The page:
Meanwhile, someone who makes the same spelling mistakes as Amir Liberman does showed up in comments to claim there was more, secret technology involved that they hadn’t actually patented. Interestingly, he showed up from the same network as Nemesysco’s Web site. The same network was also the source of a Wikipedia article which got deleted for advertising, in which Nemesysco claimed that their method uses 129 different measurements and isn’t anything like VSA. No, sir. And there weren’t 129 different metrics in their patent…

So Mike Turner, CEO of BAE SYSTEMS, and friends are moaning about being investigated by the Serious Fraud Office over the Al-Yamamah kickbacks. They are claiming that thousands of jobs are at stake if the Saudis pull out of their order for Eurofighters, and therefore the government ought to quietly call off the SFO and give them a free pass. God knows I’ve been critical enough of BAE before, but this is mendacious.

Right. BAE will not build any more Eurofighters as a result of the Saudi deal. The planes for Saudi are the ones the RAF decided it didn’t need, Tranche 2 of the original order. They could flog them elsewhere. Much of the cost is already paid, largely from the public purse.

But the Al-Yamamah contracts – the guns-for-oil deals – are more complicated than that. Al-Yamamah 1 and 2 included, essentially, a turnkey air force. Not only would BAE deliver fighters, and bombers, it would provide training aircraft. Not only that, it would provide flying instructors to teach Saudi pilots to fly them. Not only that, but some of the work would be done in Saudi Arabia, and the necessary technical experts would be supplied. Not only that, but Saudi maintenance personnel would be trained.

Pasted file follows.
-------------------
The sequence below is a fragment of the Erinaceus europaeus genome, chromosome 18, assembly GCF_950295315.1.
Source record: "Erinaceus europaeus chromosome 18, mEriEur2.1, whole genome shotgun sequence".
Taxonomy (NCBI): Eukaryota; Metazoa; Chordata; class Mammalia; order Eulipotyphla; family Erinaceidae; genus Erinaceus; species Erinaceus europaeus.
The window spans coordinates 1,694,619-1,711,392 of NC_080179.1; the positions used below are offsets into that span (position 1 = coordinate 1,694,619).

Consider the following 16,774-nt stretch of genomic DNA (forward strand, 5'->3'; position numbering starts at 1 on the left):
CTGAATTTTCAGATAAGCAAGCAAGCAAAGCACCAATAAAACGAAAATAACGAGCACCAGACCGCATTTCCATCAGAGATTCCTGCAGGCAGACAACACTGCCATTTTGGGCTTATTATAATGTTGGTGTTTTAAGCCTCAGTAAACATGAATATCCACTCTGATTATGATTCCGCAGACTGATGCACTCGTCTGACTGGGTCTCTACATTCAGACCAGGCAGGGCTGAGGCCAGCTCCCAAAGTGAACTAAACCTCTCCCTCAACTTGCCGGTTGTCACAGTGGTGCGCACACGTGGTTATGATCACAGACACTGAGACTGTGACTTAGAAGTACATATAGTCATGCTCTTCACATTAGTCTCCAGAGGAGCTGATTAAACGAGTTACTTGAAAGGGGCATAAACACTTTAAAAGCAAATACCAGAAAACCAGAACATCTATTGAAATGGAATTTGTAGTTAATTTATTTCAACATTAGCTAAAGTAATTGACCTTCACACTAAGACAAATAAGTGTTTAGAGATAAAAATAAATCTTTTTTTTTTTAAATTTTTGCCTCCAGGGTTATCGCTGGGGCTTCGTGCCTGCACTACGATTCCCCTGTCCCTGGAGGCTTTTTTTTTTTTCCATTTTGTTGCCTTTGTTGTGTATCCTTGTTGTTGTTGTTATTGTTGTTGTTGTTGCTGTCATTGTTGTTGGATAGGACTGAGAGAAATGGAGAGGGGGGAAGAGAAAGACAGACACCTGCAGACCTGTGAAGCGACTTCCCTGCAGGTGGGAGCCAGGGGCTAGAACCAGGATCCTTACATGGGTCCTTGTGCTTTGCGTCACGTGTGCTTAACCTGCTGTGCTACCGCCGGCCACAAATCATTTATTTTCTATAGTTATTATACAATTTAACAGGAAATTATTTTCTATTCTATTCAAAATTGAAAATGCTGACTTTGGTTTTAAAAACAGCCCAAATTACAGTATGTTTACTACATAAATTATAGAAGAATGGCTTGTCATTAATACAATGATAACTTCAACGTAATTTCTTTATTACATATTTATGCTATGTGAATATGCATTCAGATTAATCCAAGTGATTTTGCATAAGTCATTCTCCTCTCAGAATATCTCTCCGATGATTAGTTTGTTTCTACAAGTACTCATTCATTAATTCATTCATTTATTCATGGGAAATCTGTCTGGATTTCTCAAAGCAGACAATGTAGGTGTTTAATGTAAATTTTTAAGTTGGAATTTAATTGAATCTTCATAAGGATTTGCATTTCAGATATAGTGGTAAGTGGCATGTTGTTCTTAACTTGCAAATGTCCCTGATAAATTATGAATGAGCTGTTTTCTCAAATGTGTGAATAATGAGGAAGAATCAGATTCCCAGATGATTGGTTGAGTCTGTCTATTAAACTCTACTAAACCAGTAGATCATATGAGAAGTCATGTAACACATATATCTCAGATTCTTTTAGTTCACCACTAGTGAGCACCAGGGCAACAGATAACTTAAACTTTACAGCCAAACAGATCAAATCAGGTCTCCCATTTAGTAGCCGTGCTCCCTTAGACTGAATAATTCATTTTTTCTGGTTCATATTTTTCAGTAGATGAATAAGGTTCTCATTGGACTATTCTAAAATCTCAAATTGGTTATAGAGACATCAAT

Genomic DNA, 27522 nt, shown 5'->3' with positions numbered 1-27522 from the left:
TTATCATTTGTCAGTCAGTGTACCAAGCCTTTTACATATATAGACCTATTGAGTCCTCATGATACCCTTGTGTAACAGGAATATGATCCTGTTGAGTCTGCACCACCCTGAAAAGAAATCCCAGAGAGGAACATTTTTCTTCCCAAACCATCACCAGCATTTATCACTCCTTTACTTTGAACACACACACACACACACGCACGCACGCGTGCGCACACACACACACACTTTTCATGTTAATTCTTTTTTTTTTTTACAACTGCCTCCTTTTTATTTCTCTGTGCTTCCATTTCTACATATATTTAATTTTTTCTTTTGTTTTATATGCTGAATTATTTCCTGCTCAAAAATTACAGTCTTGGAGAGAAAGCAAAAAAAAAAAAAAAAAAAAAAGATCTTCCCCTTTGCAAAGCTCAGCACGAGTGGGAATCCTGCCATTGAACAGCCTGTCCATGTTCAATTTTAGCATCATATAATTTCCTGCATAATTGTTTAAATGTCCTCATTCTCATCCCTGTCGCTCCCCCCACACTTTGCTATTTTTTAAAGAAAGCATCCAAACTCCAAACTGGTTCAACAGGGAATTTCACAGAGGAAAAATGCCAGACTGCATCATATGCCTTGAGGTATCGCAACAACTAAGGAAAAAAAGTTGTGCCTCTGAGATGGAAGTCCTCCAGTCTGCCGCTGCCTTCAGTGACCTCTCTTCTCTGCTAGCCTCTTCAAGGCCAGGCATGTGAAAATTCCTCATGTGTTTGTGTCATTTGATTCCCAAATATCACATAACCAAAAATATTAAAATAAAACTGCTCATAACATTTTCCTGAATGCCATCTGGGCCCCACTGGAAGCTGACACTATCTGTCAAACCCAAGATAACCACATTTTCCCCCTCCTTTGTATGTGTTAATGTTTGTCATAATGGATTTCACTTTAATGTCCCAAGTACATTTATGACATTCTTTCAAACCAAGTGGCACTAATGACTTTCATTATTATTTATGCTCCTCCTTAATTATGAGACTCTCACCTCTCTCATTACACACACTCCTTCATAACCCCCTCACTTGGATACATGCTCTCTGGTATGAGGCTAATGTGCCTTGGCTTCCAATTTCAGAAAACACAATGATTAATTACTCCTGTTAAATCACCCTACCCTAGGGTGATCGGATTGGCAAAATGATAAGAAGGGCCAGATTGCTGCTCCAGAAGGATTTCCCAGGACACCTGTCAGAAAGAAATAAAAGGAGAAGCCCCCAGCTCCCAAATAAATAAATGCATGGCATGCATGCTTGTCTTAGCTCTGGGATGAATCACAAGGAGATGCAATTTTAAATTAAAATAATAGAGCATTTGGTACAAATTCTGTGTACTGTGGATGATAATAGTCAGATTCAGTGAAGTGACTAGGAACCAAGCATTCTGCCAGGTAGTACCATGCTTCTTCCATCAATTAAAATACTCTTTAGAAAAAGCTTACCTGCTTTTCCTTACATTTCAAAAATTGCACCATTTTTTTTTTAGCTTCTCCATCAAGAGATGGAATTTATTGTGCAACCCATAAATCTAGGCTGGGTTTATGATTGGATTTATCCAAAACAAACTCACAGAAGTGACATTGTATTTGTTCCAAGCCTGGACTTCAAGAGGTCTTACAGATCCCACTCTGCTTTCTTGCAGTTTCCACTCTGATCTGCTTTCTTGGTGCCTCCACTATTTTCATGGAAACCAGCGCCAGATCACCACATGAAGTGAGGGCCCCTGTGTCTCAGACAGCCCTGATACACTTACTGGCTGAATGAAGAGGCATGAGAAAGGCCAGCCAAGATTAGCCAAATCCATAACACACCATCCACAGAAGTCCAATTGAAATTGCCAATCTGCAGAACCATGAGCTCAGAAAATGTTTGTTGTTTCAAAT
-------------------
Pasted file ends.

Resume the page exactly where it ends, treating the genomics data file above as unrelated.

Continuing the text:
Another detail of the contracts is that they were signed between the governments of the UK and KSA, with BAE being a mere contractor to the MOD. Now, one trick in this is that if the civilian flying instructors – grizzled veterans in reality – employed by BAE quit, the UK must fill the gap with RAF officers on secondment, at the public charge. Presumably similar arrangements apply for other trades.

Since 2003, many of the instructors – not men who are easily scared – quit and left the Magic Kingdom, for fear of…you can guess. They were replaced. Please, King Abdullah, don’t throw me into that not-training-your-air-force-at-my-expense patch.

Well, those of you who are taking part in today’s protest against the Serious and Organised Crime & Police Act, aka the Brian Haw Act, may get to meet…me, as I’m quite likely to come over to the camp at Runnymede from the TYR operations centre in fabulous Egham. Beware.

200 years ago this week, Isambard Kingdom Brunel was born. This week, this blog’s favourite pig-incompetent, corrupt arms manufacturer BAE Systems decided to sell its 20% share of Airbus Industrie, including the Filton plant and design centre just three miles or so from Brunel’s Clifton suspension bridge. BAE is apparently trying to make “bolt-on acquisitions” (read=pissant deals that don’t change anything but do use up capital that could otherwise be squandered on innovation) in the US, perhaps including Level 3…no, not the big internet backbone operator, the firm that makes airport X-ray machines. After all, the US Department of Homeland Security is certain to keep spending at its current clip, right?

The real agenda, though, is pretty clear. Throughout first Dick Evans’ tenure and now Mike Turner’s, BAE has been frantically liquidating everything it designed indigenously. Regional jets? Shut down, just before Canadair and Embraer made a killing out of the RJ boom. Bizjets? Sold to Raytheon, just before they started going like hot cakes. Concorde? Stop. I’m feeling so snarky today I nearly convinced myself it made money! But the principle holds. Get rid of all that stuff so we can sell the firm to Boeing or Lockheed Martin, and then we’ll have monster share options just like Dennis Kozlowski!

Just sack a few more engineers, and we’ll make it to “Giant ice sculpture of Michelangelo’s David pissing vodka” status…